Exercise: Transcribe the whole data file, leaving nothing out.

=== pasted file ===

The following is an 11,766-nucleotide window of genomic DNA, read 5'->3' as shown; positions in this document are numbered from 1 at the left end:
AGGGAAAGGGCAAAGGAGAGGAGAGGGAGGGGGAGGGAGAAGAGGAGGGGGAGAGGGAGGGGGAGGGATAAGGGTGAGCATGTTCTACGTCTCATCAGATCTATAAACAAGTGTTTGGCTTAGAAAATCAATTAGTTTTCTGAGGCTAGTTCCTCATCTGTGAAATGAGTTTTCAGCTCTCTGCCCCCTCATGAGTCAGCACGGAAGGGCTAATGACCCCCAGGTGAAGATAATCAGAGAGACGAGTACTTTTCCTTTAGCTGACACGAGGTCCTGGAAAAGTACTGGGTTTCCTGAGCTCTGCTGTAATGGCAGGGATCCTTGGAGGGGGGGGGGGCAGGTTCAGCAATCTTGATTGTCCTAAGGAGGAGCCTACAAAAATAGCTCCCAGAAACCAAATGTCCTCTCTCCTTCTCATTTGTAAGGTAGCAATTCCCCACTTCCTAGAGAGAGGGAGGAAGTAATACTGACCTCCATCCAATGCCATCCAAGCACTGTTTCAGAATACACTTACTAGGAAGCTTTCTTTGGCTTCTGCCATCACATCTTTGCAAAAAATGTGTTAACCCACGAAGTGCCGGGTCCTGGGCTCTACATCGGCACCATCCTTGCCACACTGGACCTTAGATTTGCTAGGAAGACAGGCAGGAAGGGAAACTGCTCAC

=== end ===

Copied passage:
The following is an 11,766-nucleotide window of genomic DNA, read 5'->3' as shown; positions in this document are numbered from 1 at the left end:
AGGGAAAGGGCAAAGGAGAGGAGAGGGAGGGGGAGGGAGAAGAGGAGGGGGAGAGGGAGGGGGAGGGATAAGGGTGAGCATGTTCTACGTCTCATCAGATCTATAAACAAGTGTTTGGCTTAGAAAATCAATTAGTTTTCTGAGGCTAGTTCCTCATCTGTGAAATGAGTTTTCAGCTCTCTGCCCCCTCATGAGTCAGCACGGAAGGGCTAATGACCCCCAGGTGAAGATAATCAGAGAGACGAGTACTTTTCCTTTAGCTGACACGAGGTCCTGGAAAAGTACTGGGTTTCCTGAGCTCTGCTGTAATGGCAGGGATCCTTGGAGGGGGGGGGGGCAGGTTCAGCAATCTTGATTGTCCTAAGGAGGAGCCTACAAAAATAGCTCCCAGAAACCAAATGTCCTCTCTCCTTCTCATTTGTAAGGTAGCAATTCCCCACTTCCTAGAGAGAGGGAGGAAGTAATACTGACCTCCATCCAATGCCATCCAAGCACTGTTTCAGAATACACTTACTAGGAAGCTTTCTTTGGCTTCTGCCATCACATCTTTGCAAAAAATGTGTTAACCCACGAAGTGCCGGGTCCTGGGCTCTACATCGGCACCATCCTTGCCACACTGGACCTTAGATTTGCTAGGAAGACAGGCAGGAAGGGAAACTGCTCAC